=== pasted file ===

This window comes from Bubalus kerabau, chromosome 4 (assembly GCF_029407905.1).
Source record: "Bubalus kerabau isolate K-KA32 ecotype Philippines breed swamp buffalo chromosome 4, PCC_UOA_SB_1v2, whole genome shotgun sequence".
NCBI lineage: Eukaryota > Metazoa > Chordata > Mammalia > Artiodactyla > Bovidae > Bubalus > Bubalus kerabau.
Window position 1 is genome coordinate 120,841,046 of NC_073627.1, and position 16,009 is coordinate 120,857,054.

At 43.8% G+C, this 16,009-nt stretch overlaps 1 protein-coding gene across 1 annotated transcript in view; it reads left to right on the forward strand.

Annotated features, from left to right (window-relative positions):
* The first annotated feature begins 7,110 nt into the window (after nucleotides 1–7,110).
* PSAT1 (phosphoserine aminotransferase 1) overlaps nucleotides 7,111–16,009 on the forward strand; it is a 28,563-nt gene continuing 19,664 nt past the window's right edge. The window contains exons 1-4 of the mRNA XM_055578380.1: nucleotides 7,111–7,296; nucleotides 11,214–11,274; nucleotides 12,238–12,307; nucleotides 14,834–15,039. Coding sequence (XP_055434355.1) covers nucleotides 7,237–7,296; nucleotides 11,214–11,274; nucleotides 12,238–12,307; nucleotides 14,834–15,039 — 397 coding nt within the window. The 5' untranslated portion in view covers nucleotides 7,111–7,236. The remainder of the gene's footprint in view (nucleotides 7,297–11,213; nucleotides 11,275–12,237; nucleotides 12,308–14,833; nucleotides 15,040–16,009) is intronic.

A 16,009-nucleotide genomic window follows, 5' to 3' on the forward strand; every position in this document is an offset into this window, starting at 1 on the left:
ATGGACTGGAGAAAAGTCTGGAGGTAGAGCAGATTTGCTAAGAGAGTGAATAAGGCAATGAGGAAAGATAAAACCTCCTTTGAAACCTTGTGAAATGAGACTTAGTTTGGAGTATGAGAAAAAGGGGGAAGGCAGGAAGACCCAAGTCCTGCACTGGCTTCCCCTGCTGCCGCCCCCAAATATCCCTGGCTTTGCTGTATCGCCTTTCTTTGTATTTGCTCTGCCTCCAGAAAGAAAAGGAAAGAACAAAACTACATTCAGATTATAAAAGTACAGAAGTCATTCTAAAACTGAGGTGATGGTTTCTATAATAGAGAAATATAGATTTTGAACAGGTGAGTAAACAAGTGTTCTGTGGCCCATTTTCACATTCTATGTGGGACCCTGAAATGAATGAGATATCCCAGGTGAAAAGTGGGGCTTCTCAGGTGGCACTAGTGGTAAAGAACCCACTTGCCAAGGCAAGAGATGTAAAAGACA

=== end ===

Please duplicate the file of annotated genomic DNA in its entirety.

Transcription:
This window comes from Bubalus kerabau, chromosome 4 (assembly GCF_029407905.1).
Source record: "Bubalus kerabau isolate K-KA32 ecotype Philippines breed swamp buffalo chromosome 4, PCC_UOA_SB_1v2, whole genome shotgun sequence".
NCBI lineage: Eukaryota > Metazoa > Chordata > Mammalia > Artiodactyla > Bovidae > Bubalus > Bubalus kerabau.
Window position 1 is genome coordinate 120,841,046 of NC_073627.1, and position 16,009 is coordinate 120,857,054.

At 43.8% G+C, this 16,009-nt stretch overlaps 1 protein-coding gene across 1 annotated transcript in view; it reads left to right on the forward strand.

Annotated features, from left to right (window-relative positions):
* The first annotated feature begins 7,110 nt into the window (after nucleotides 1–7,110).
* PSAT1 (phosphoserine aminotransferase 1) overlaps nucleotides 7,111–16,009 on the forward strand; it is a 28,563-nt gene continuing 19,664 nt past the window's right edge. The window contains exons 1-4 of the mRNA XM_055578380.1: nucleotides 7,111–7,296; nucleotides 11,214–11,274; nucleotides 12,238–12,307; nucleotides 14,834–15,039. Coding sequence (XP_055434355.1) covers nucleotides 7,237–7,296; nucleotides 11,214–11,274; nucleotides 12,238–12,307; nucleotides 14,834–15,039 — 397 coding nt within the window. The 5' untranslated portion in view covers nucleotides 7,111–7,236. The remainder of the gene's footprint in view (nucleotides 7,297–11,213; nucleotides 11,275–12,237; nucleotides 12,308–14,833; nucleotides 15,040–16,009) is intronic.

A 16,009-nucleotide genomic window follows, 5' to 3' on the forward strand; every position in this document is an offset into this window, starting at 1 on the left:
ATGGACTGGAGAAAAGTCTGGAGGTAGAGCAGATTTGCTAAGAGAGTGAATAAGGCAATGAGGAAAGATAAAACCTCCTTTGAAACCTTGTGAAATGAGACTTAGTTTGGAGTATGAGAAAAAGGGGGAAGGCAGGAAGACCCAAGTCCTGCACTGGCTTCCCCTGCTGCCGCCCCCAAATATCCCTGGCTTTGCTGTATCGCCTTTCTTTGTATTTGCTCTGCCTCCAGAAAGAAAAGGAAAGAACAAAACTACATTCAGATTATAAAAGTACAGAAGTCATTCTAAAACTGAGGTGATGGTTTCTATAATAGAGAAATATAGATTTTGAACAGGTGAGTAAACAAGTGTTCTGTGGCCCATTTTCACATTCTATGTGGGACCCTGAAATGAATGAGATATCCCAGGTGAAAAGTGGGGCTTCTCAGGTGGCACTAGTGGTAAAGAACCCACTTGCCAAGGCAAGAGATGTAAAAGACA